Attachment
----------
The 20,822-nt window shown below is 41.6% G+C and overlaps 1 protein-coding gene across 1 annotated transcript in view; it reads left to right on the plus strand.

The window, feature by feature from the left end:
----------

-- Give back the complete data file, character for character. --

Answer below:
The 20,822-nt window shown below is 41.6% G+C and overlaps 1 protein-coding gene across 1 annotated transcript in view; it reads left to right on the plus strand.

The window, feature by feature from the left end: